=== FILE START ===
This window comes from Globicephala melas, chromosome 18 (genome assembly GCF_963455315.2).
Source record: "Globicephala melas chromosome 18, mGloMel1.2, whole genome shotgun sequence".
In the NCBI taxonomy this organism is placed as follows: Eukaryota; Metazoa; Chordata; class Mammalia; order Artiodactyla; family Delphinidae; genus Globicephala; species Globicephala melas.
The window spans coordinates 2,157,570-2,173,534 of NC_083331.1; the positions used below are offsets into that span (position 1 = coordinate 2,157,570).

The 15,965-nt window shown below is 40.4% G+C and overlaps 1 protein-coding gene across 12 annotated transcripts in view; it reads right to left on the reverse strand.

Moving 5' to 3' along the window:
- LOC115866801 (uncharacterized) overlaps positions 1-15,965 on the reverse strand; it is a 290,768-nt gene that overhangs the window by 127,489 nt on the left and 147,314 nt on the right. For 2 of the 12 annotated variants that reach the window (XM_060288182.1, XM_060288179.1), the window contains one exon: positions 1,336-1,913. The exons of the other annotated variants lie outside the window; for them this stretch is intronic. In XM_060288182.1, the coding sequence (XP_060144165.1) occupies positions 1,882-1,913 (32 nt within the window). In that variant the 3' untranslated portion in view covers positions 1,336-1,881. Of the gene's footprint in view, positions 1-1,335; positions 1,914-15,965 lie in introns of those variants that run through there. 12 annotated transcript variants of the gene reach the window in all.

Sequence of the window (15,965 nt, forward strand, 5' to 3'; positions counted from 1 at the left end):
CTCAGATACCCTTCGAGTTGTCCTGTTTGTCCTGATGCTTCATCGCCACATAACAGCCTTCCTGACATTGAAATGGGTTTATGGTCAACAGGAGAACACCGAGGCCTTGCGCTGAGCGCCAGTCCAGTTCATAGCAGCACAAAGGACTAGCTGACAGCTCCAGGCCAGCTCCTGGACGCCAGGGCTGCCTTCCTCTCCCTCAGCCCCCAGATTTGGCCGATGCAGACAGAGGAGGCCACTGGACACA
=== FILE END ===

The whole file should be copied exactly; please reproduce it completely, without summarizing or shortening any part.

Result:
This window comes from Globicephala melas, chromosome 18 (genome assembly GCF_963455315.2).
Source record: "Globicephala melas chromosome 18, mGloMel1.2, whole genome shotgun sequence".
In the NCBI taxonomy this organism is placed as follows: Eukaryota; Metazoa; Chordata; class Mammalia; order Artiodactyla; family Delphinidae; genus Globicephala; species Globicephala melas.
The window spans coordinates 2,157,570-2,173,534 of NC_083331.1; the positions used below are offsets into that span (position 1 = coordinate 2,157,570).

The 15,965-nt window shown below is 40.4% G+C and overlaps 1 protein-coding gene across 12 annotated transcripts in view; it reads right to left on the reverse strand.

Moving 5' to 3' along the window:
- LOC115866801 (uncharacterized) overlaps positions 1-15,965 on the reverse strand; it is a 290,768-nt gene that overhangs the window by 127,489 nt on the left and 147,314 nt on the right. For 2 of the 12 annotated variants that reach the window (XM_060288182.1, XM_060288179.1), the window contains one exon: positions 1,336-1,913. The exons of the other annotated variants lie outside the window; for them this stretch is intronic. In XM_060288182.1, the coding sequence (XP_060144165.1) occupies positions 1,882-1,913 (32 nt within the window). In that variant the 3' untranslated portion in view covers positions 1,336-1,881. Of the gene's footprint in view, positions 1-1,335; positions 1,914-15,965 lie in introns of those variants that run through there. 12 annotated transcript variants of the gene reach the window in all.

Sequence of the window (15,965 nt, forward strand, 5' to 3'; positions counted from 1 at the left end):
CTCAGATACCCTTCGAGTTGTCCTGTTTGTCCTGATGCTTCATCGCCACATAACAGCCTTCCTGACATTGAAATGGGTTTATGGTCAACAGGAGAACACCGAGGCCTTGCGCTGAGCGCCAGTCCAGTTCATAGCAGCACAAAGGACTAGCTGACAGCTCCAGGCCAGCTCCTGGACGCCAGGGCTGCCTTCCTCTCCCTCAGCCCCCAGATTTGGCCGATGCAGACAGAGGAGGCCACTGGACACA